Archive for April, 2017

Do You Really Have to Kill Your Darlings?

Posted in Writing with tags , , , , , , , , , , on April 8, 2017 by Dawn Ross

Stephen King Kill Your Darlings

First of all, what are darlings? To writers, the term is used when referencing a piece of the story or a character that the author loves but really has little to do with the story itself. The advice you’ll hear from many writing experts is that you need to kill them, murder them, or to put it simply, get rid of them. Take them out of your story.

Eliminate or Change?

The problem I’ve encountered more than once is the assumption that they always have to be killed or gotten rid of. This is not always true. After all, if you as the writer love some element of your work, why should you get rid of it? For example, you really love a certain character but he or she doesn’t really add value to the story. How about changing your story or your character a bit so that they do add value to the story?

Moana’s Hei Hei Changed

I read that when Hei Hei the rooster was originally written in the story of Moana, he was a cranky and proud rooster (http://disney.wikia.com/wiki/Heihei). But his part in the story really had no purpose other than to be annoying. So the writers had to rewrite him or he’d be cut. Hei Hei is a much different rooster now. He’s also a more important element to the story—he’s a source of comical trouble. Perhaps the character in your story won’t need such a dramatic change in character. Maybe he or she just needs a more dramatic part. And if, after trial and error, you just can’t make this character fit into the story, then you can reconsider eliminating them (or save them for another story). The same can be said for certain scenes or other parts that aren’t contributing to the story.

Don’t Force It

You might be told that you shouldn’t try to force it. This could very well be true. So ask yourself why you want to keep this darling in your story. Is it because you worked so hard on it and it seems like a waste to get rid of it? Sorry. This probably isn’t a good enough reason to keep it. Is it because you really like it? If it doesn’t fit in your story, save it for another story. Or is it because you think it’s an important part of the story? If you think it’s important but your professional critiquers doesn’t, try to figure out why. Then consider changing things so they see the importance too.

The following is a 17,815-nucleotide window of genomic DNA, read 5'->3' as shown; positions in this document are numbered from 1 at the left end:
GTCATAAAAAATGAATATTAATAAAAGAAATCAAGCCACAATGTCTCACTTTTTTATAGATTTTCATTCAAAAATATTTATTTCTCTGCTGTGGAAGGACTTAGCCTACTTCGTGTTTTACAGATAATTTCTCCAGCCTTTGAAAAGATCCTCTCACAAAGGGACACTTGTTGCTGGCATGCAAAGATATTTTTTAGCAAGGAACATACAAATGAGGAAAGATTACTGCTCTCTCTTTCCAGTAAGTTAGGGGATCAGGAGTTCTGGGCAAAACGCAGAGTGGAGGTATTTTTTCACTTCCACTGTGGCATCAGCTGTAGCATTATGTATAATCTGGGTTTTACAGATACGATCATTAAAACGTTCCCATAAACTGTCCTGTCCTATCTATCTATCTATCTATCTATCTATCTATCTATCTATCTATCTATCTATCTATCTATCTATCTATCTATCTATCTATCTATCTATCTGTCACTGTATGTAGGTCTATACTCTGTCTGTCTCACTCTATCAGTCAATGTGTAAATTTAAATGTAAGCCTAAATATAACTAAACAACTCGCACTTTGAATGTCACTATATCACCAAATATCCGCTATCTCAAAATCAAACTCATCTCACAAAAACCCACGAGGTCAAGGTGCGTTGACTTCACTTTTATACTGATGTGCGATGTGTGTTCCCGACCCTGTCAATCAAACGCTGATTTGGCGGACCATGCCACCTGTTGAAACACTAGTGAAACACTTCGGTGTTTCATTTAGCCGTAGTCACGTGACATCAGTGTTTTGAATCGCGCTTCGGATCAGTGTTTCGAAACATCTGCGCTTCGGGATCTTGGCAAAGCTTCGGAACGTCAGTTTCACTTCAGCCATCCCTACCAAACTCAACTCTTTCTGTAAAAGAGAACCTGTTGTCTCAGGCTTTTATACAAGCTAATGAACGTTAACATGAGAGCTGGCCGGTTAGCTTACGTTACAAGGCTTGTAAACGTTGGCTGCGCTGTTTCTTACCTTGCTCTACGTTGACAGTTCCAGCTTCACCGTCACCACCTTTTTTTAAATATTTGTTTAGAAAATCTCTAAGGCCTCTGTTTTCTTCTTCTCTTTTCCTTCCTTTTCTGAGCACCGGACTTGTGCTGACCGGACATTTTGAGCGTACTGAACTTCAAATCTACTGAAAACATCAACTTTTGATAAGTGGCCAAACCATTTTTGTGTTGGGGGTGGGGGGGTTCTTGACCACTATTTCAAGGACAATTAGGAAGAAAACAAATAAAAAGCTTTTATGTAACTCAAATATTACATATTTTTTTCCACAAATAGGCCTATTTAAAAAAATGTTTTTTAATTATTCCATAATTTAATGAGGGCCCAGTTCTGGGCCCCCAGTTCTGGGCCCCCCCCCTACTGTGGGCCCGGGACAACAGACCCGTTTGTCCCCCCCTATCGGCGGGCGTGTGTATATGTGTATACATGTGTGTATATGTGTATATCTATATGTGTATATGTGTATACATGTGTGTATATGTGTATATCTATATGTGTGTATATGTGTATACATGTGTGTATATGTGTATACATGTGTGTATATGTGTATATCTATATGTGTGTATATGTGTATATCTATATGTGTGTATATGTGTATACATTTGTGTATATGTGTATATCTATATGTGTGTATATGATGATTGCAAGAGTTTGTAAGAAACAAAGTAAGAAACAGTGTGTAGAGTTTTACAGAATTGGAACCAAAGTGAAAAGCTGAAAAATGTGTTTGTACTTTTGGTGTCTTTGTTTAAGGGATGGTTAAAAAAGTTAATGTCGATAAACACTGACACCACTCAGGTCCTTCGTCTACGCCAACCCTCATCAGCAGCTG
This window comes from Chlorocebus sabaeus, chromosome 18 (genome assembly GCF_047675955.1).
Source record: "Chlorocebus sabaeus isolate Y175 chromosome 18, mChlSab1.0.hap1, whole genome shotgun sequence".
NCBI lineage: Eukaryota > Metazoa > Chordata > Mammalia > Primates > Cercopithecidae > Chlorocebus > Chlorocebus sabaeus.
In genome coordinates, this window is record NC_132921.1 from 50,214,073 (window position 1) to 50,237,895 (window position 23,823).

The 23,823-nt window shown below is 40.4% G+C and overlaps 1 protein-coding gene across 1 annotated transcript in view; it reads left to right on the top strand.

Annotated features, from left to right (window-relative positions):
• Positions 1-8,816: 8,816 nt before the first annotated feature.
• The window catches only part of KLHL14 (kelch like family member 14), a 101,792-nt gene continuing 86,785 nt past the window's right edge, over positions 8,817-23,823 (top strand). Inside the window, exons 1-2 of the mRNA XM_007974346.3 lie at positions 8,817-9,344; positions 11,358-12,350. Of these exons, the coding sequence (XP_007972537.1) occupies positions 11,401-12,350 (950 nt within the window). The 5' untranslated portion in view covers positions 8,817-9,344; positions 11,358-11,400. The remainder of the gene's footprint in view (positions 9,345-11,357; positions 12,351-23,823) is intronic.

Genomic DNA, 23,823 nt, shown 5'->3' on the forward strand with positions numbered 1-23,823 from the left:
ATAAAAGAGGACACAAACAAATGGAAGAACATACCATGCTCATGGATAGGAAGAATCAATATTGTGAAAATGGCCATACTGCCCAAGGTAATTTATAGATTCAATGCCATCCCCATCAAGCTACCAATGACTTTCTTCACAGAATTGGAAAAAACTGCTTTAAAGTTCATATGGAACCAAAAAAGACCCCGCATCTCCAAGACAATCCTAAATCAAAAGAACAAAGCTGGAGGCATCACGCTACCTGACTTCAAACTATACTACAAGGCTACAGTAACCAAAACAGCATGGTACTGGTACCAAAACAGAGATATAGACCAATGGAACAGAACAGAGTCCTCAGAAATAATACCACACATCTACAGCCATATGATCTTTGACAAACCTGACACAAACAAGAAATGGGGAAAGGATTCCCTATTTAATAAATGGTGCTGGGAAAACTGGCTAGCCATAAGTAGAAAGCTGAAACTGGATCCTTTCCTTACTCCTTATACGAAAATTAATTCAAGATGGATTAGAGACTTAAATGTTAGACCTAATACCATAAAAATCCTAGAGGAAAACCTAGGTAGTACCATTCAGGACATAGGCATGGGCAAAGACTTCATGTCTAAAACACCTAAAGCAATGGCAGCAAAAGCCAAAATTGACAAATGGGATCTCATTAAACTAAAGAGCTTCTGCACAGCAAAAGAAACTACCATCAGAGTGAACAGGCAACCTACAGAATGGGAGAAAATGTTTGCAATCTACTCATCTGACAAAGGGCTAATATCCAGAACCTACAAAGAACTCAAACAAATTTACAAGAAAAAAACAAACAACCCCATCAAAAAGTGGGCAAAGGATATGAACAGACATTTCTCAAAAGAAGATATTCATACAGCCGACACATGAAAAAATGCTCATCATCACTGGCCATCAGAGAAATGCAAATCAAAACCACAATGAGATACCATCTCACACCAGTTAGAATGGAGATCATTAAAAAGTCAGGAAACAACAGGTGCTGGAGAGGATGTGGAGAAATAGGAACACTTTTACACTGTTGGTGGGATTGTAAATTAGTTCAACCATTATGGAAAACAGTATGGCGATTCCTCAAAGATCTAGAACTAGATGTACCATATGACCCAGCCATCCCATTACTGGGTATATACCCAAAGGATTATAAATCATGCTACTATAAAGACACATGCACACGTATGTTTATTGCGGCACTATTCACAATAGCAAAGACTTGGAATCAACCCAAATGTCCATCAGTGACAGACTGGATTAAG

Listen

As a writer, we need to be willing to listen to the advice of a professional writer. We need to be willing to make changes to our stories in order to make them better. If you really want your story to shine, if you really want people to love your story as much as you do, you need to listen to and learn from your betters.

You are the Writer

Ultimately, though, it’s your story. Don’t let a strong critique force you into doing something you don’t want to do. Don’t be pressured or let your critiquer make you feel stupid when you say you don’t want to change this or that and the critiquer responds, “Ugh. This is why I hate little darlings.”

Consider All Your Options

There is nothing wrong with keeping something or some character you love in your story. There’s nothing wrong with wanting the story to end a certain way because you plan on writing a sequel. If the person or persons critiquing your story think a certain element or a certain character is useless and should be gotten rid of, consider their advice seriously. But consider all your options. There’s more than one way to do something.

Get Multiple Critiques

It also helps to get the advice of more than one professional writer. This way if everyone is saying the same thing, you know the critique is valid and not just an opinion. Critiques are invaluable in that they can help you become a better writer. But the line between critique and opinion can sometimes be blurred.

What are your feelings or opinions on “darlings”?